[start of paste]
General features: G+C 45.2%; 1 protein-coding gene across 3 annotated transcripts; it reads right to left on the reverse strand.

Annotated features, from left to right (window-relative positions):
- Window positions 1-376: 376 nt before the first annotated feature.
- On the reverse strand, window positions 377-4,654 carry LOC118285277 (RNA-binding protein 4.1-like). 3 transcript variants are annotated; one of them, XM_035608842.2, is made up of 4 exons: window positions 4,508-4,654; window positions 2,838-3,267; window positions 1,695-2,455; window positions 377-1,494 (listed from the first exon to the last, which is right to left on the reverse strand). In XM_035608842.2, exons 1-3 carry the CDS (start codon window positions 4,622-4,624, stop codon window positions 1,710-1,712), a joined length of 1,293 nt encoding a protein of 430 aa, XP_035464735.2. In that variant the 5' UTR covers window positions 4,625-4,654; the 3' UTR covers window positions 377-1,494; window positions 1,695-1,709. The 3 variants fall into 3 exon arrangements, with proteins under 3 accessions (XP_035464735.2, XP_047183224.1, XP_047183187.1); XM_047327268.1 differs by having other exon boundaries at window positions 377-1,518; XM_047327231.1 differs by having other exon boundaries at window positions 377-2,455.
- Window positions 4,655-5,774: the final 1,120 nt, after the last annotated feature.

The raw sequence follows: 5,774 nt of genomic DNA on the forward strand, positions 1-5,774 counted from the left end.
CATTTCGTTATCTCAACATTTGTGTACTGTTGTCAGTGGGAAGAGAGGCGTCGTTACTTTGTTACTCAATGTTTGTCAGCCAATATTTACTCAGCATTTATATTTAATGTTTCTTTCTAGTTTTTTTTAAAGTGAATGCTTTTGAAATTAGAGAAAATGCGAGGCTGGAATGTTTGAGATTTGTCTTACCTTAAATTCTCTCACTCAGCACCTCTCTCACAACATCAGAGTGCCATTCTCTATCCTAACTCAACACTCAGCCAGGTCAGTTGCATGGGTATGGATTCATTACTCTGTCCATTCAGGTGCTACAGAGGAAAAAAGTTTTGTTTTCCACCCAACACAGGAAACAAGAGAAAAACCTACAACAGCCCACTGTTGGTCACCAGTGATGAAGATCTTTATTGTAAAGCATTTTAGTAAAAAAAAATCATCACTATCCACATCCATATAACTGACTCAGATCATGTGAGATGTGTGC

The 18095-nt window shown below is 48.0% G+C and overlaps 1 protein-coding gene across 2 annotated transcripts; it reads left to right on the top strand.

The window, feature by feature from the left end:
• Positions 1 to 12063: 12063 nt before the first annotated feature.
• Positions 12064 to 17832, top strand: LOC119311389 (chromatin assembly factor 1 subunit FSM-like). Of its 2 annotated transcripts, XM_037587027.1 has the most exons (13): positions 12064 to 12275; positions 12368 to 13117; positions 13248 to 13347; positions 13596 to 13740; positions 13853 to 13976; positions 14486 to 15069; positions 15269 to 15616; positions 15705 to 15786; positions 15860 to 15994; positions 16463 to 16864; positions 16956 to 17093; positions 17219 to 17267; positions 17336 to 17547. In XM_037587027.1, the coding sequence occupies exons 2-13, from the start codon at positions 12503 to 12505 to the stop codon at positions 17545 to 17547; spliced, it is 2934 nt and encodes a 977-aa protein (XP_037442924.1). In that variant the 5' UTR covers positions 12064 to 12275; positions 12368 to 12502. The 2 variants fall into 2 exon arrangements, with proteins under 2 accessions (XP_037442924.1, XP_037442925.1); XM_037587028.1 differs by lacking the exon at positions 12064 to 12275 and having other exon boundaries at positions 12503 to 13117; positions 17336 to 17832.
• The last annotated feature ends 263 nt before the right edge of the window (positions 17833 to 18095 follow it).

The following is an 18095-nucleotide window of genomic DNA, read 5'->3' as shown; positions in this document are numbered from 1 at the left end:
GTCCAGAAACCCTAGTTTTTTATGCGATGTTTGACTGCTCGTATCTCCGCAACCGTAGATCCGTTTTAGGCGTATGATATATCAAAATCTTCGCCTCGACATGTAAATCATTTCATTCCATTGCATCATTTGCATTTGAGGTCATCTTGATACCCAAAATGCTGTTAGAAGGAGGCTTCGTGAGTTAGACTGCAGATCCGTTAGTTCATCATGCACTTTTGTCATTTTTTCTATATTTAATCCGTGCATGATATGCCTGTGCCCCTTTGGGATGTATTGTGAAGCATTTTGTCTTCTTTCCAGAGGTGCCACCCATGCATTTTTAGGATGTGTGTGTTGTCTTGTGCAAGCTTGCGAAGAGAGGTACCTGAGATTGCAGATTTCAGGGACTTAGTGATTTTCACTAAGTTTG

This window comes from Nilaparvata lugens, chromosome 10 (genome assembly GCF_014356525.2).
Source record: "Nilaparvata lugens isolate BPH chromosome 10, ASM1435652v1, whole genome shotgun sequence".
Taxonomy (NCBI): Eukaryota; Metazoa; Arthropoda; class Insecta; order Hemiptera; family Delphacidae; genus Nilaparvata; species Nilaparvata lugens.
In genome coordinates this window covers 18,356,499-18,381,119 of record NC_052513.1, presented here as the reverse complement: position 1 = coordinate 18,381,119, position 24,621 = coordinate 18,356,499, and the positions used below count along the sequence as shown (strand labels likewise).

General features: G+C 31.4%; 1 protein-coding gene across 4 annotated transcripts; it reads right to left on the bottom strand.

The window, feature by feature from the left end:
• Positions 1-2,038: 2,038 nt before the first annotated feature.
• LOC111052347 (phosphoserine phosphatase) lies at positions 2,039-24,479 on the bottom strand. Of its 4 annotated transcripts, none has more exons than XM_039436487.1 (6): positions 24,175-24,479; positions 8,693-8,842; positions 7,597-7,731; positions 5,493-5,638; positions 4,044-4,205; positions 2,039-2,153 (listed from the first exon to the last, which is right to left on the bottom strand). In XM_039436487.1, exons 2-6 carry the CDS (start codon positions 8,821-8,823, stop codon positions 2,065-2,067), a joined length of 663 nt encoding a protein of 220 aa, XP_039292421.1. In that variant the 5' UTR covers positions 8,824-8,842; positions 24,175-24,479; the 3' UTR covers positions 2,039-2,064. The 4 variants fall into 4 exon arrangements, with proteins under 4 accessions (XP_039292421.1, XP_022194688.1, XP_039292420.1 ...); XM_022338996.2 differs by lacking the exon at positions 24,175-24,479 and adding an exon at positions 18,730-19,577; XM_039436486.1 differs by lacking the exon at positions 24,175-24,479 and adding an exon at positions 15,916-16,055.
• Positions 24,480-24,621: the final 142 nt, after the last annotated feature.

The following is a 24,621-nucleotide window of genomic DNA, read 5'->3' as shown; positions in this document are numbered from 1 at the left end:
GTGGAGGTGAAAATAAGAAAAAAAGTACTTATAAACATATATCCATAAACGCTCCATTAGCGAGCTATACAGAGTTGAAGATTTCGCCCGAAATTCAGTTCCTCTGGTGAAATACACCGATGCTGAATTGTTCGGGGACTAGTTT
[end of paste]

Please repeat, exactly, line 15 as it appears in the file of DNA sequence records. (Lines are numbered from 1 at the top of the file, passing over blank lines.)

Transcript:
This window comes from Nilaparvata lugens, chromosome 10 (genome assembly GCF_014356525.2).